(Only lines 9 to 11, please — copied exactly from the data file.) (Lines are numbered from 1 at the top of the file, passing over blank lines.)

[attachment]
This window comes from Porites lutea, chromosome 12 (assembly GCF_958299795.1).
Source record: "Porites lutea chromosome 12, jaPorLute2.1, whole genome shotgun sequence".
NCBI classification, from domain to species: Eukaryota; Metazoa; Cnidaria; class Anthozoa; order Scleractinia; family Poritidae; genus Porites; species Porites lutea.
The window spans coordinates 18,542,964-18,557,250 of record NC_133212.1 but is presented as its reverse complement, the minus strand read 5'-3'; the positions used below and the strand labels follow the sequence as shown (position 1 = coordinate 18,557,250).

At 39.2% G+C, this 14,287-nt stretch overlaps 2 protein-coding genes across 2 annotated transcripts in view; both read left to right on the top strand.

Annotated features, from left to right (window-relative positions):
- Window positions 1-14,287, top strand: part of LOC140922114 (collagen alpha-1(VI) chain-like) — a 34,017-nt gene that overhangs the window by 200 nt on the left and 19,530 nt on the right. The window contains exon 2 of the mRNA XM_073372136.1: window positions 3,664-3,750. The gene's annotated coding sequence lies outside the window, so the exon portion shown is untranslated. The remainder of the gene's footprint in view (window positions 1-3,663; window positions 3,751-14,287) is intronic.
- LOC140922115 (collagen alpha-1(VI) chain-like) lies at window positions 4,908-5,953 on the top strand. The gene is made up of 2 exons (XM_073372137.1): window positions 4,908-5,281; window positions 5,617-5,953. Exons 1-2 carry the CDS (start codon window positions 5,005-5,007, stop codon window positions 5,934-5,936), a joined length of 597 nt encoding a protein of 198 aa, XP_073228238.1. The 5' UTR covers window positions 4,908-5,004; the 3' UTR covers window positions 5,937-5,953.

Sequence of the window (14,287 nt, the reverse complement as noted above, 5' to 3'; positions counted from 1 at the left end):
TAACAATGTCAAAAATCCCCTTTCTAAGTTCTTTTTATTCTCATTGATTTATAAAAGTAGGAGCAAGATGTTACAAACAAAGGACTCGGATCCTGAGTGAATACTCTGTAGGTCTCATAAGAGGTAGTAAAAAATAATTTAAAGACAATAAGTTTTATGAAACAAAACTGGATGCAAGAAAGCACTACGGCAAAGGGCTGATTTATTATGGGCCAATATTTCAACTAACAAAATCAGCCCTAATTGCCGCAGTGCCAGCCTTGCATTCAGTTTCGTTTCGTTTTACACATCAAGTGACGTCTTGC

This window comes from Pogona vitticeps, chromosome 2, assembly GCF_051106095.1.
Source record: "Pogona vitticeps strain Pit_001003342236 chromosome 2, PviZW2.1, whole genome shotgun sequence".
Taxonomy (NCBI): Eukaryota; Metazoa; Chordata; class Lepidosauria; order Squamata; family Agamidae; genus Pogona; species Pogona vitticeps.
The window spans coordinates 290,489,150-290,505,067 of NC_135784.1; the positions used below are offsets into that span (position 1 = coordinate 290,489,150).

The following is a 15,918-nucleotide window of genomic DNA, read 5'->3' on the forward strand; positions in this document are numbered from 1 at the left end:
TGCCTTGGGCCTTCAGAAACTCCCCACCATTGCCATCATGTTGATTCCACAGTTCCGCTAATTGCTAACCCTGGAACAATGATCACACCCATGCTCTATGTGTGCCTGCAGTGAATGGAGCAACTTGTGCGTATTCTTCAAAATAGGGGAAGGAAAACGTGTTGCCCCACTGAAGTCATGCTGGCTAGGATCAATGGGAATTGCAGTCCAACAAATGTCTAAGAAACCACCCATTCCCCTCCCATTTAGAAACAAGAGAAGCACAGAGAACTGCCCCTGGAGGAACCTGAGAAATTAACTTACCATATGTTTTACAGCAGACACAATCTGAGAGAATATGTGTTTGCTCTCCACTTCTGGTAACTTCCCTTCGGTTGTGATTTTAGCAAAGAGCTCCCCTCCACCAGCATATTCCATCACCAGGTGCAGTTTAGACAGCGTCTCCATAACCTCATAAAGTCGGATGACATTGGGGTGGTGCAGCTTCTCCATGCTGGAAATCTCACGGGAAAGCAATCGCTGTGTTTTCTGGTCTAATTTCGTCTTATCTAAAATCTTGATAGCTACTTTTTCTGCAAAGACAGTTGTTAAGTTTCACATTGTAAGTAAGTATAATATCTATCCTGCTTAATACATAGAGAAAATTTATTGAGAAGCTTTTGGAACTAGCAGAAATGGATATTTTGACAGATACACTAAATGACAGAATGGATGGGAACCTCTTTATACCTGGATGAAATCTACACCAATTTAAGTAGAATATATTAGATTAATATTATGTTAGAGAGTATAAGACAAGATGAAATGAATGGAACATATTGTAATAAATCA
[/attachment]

Sequence of the window (14,287 nt, the reverse complement as noted above, 5' to 3'; positions counted from 1 at the left end):
TAACAATGTCAAAAATCCCCTTTCTAAGTTCTTTTTATTCTCATTGATTTATAAAAGTAGGAGCAAGATGTTACAAACAAAGGACTCGGATCCTGAGTGAATACTCTGTAGGTCTCATAAGAGGTAGTAAAAAATAATTTAAAGACAATAAGTTTTATGAAACAAAACTGGATGCAAGAAAGCACTACGGCAAAGGGCTGATTTATTATGGGCCAATATTTCAACTAACAAAATCAGCCCTAATTGCCGCAGTGCCAGCCTTGCATTCAGTTTCGTTTCGTTTTACACATCAAGTGACGTCTTGC

This window comes from Pogona vitticeps, chromosome 2, assembly GCF_051106095.1.